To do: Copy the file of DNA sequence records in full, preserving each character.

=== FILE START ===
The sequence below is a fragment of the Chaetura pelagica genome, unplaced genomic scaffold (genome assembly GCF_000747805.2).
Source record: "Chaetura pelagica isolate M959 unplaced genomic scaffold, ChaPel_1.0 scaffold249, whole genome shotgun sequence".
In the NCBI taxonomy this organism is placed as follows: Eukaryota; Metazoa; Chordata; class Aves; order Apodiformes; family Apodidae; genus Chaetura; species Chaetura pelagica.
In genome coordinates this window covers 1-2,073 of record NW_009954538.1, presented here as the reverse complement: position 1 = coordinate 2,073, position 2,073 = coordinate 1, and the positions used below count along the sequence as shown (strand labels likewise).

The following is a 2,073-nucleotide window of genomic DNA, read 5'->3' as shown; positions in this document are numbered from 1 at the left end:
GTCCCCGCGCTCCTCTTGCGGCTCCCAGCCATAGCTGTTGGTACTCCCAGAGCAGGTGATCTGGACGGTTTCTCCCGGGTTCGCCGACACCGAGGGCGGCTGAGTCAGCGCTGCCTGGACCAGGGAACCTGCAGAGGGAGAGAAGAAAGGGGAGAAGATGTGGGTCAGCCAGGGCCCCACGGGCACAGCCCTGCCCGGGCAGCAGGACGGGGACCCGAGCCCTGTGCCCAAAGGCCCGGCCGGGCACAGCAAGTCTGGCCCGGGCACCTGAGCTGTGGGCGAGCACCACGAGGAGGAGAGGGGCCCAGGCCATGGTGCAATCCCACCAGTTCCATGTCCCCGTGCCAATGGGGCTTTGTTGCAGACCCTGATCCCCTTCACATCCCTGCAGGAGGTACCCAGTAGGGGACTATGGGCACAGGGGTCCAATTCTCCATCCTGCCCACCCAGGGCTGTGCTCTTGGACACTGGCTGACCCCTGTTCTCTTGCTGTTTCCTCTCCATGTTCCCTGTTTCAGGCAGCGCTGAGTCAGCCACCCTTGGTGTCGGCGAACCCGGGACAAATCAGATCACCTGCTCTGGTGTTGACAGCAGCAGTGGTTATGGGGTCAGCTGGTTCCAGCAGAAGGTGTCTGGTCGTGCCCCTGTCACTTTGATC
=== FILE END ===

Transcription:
The sequence below is a fragment of the Chaetura pelagica genome, unplaced genomic scaffold (genome assembly GCF_000747805.2).
Source record: "Chaetura pelagica isolate M959 unplaced genomic scaffold, ChaPel_1.0 scaffold249, whole genome shotgun sequence".
In the NCBI taxonomy this organism is placed as follows: Eukaryota; Metazoa; Chordata; class Aves; order Apodiformes; family Apodidae; genus Chaetura; species Chaetura pelagica.
In genome coordinates this window covers 1-2,073 of record NW_009954538.1, presented here as the reverse complement: position 1 = coordinate 2,073, position 2,073 = coordinate 1, and the positions used below count along the sequence as shown (strand labels likewise).

The following is a 2,073-nucleotide window of genomic DNA, read 5'->3' as shown; positions in this document are numbered from 1 at the left end:
GTCCCCGCGCTCCTCTTGCGGCTCCCAGCCATAGCTGTTGGTACTCCCAGAGCAGGTGATCTGGACGGTTTCTCCCGGGTTCGCCGACACCGAGGGCGGCTGAGTCAGCGCTGCCTGGACCAGGGAACCTGCAGAGGGAGAGAAGAAAGGGGAGAAGATGTGGGTCAGCCAGGGCCCCACGGGCACAGCCCTGCCCGGGCAGCAGGACGGGGACCCGAGCCCTGTGCCCAAAGGCCCGGCCGGGCACAGCAAGTCTGGCCCGGGCACCTGAGCTGTGGGCGAGCACCACGAGGAGGAGAGGGGCCCAGGCCATGGTGCAATCCCACCAGTTCCATGTCCCCGTGCCAATGGGGCTTTGTTGCAGACCCTGATCCCCTTCACATCCCTGCAGGAGGTACCCAGTAGGGGACTATGGGCACAGGGGTCCAATTCTCCATCCTGCCCACCCAGGGCTGTGCTCTTGGACACTGGCTGACCCCTGTTCTCTTGCTGTTTCCTCTCCATGTTCCCTGTTTCAGGCAGCGCTGAGTCAGCCACCCTTGGTGTCGGCGAACCCGGGACAAATCAGATCACCTGCTCTGGTGTTGACAGCAGCAGTGGTTATGGGGTCAGCTGGTTCCAGCAGAAGGTGTCTGGTCGTGCCCCTGTCACTTTGATC